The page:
News Abortion

Michigan Lawmakers Propose ‘Heartbeat’ Abortion Ban

Nina Liss-Schultz

A package of legislation introduced in the state this month would ban abortion after the detection of a fetal heartbeat, which can occur as early as six weeks into a pregnancy, and would severely criminalize doctors by making it a felony to perform such a procedure.

This month, lawmakers in Michigan introduced a series of bills that would ban abortion after the detection of a fetal heartbeat, which can occur as early as six weeks into a pregnancy. The legislation would also severely criminalize doctors by making it a felony to perform such a procedure.

The legislative package mandates that doctors search for a fetal heartbeat before performing an abortion, and makes the abortion illegal if a heartbeat is found. HB 5643, the first of the three bills, also states that if no heartbeat is found, a doctor must give the pregnant woman “the option of hearing or seeing the evidence of the fetal heartbeat” and inform her of the likelihood that her pregnancy can be carried to term.

On top of the ban, the legislation makes it more difficult for a woman to get an abortion even after no heartbeat is detected. According to one of the bills, instead of allowing the woman to get the abortion she wants after failing to find a heartbeat, the doctor should either suggest that further tests be performed or “delay until a later date performing a diagnostic procedure to determine if the fetus is physically developing.” Shelli Weisberg, the legislative director of the American Civil Liberties Union of Michigan, says that the delay is intended to put off the procedure until a heartbeat can be found. “The catch there is to force the woman to continue to delay her decision, and of course if there’s a heartbeat once she comes back to her doctor she won’t be able to get the abortion she wanted,” Weisberg told Rewire.

The bills makes it a felony to perform an abortion after a fetal heartbeat is found. According to HB 5644, the second in the series, a physician convicted of such a crime would face up to four years in prison and a fine of $50,000. Weisberg says that this criminalization of post-heartbeat abortions puts an unfair burden on doctors and could affect the quality of their care. “It’s simply not fair because doctors’ provision of medical care is colored by the possibility that they may end up facing prison time,” she told Rewire.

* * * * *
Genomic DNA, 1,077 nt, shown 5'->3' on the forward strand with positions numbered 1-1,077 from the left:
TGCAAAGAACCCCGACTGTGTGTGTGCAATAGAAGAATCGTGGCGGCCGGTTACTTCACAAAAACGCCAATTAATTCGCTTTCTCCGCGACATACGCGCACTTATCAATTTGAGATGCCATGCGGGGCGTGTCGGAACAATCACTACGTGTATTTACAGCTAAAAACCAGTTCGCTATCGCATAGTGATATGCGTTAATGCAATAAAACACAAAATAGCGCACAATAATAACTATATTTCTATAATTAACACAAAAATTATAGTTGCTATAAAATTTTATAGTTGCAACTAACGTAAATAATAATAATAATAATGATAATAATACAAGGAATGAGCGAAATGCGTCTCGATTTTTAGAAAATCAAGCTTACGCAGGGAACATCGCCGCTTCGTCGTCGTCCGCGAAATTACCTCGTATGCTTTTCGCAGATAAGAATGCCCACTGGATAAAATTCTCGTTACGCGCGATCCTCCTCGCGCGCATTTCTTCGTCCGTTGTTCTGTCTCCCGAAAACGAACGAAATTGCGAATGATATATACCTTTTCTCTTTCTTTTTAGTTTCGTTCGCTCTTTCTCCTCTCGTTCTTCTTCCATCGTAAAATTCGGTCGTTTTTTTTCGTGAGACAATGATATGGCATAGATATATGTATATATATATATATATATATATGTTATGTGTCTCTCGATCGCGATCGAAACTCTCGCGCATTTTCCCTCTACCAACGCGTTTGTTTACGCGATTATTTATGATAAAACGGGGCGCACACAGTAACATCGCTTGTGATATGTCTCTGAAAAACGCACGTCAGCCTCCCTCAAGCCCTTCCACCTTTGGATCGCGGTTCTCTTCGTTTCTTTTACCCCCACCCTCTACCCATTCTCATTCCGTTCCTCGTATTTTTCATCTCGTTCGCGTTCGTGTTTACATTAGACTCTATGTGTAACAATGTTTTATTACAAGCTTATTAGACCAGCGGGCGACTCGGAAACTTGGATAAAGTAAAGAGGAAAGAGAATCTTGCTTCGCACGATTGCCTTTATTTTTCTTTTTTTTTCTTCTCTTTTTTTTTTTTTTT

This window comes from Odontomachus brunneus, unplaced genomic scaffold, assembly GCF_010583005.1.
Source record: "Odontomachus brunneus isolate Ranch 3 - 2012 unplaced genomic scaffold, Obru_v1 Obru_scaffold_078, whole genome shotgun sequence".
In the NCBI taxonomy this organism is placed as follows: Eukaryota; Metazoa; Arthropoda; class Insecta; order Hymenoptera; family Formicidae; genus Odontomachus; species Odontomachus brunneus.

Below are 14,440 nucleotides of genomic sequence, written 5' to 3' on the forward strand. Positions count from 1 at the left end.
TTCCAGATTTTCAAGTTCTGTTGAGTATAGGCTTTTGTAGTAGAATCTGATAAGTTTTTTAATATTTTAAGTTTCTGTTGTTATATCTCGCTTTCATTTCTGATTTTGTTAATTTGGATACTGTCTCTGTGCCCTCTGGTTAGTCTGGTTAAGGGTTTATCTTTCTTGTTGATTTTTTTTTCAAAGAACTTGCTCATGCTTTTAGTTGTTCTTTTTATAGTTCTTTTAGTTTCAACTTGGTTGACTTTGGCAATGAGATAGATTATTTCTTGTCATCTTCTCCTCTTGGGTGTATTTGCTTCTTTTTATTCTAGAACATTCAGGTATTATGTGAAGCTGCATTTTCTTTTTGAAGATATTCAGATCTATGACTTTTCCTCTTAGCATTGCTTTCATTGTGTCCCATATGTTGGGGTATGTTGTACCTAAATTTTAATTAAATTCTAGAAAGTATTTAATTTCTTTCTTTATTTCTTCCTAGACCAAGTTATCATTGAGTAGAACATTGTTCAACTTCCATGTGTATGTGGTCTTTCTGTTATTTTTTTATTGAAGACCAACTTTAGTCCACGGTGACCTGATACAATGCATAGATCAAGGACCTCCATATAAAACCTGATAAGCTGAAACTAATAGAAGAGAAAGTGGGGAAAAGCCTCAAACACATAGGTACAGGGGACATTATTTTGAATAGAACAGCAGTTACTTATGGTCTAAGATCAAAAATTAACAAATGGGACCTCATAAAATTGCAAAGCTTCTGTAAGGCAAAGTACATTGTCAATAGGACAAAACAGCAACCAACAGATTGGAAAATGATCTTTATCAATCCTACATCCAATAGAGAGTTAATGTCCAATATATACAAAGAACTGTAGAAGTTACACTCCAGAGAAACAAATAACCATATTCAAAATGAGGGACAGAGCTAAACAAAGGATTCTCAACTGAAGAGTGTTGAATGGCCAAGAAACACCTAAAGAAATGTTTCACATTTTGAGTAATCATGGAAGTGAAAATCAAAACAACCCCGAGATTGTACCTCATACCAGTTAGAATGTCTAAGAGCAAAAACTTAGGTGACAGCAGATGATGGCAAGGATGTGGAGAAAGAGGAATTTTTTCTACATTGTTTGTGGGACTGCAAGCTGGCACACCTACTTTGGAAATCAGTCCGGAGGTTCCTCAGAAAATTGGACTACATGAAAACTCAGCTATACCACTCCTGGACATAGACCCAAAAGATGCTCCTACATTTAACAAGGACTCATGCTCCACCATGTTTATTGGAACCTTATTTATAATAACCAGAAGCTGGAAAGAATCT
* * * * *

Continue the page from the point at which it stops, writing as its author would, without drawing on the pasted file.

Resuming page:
Appreciate our work?

Rewire is a non-profit independent media publication. Your tax-deductible contribution helps support our research, reporting, and analysis.


Introduced by state Rep. Thomas Hooker (R-Byron Center), along with 16 co-sponsors, the package of legislation has already elicited an outcry from Michigan’s pro-choice advocates, including Rep. Marcia Hovey-Wright (D-Muskegon), who in a statement condemned the proposed legislation. “One of the new bills is so extreme that similar bills have routinely been ruled unconstitutional when they have been passed in other states,” she said in the statement. “The other insults women by second-guessing their ability to make reasoned and informed health care decisions on their own by pressuring them to listen to a fetal heartbeat before having a medical procedure. Women don’t want the government interfering with their health care decisions, and this must stop.”

So-called fetal heartbeat bans, which have popped up across the country since 2011, are widely seen as some of the most radical and severe anti-choice legislation in the United States. Because a heartbeat can be found as early as six weeks into a pregnancy, before many women know they are pregnant, fetal heartbeat abortion bans essentially make illegal the vast majority of abortions. “These bills are absolutely designed to outlaw most abortions,” said Weisberg. “It’s an end run around trying to outlaw abortion outright by putting these ridiculous edicts in place.”

Load More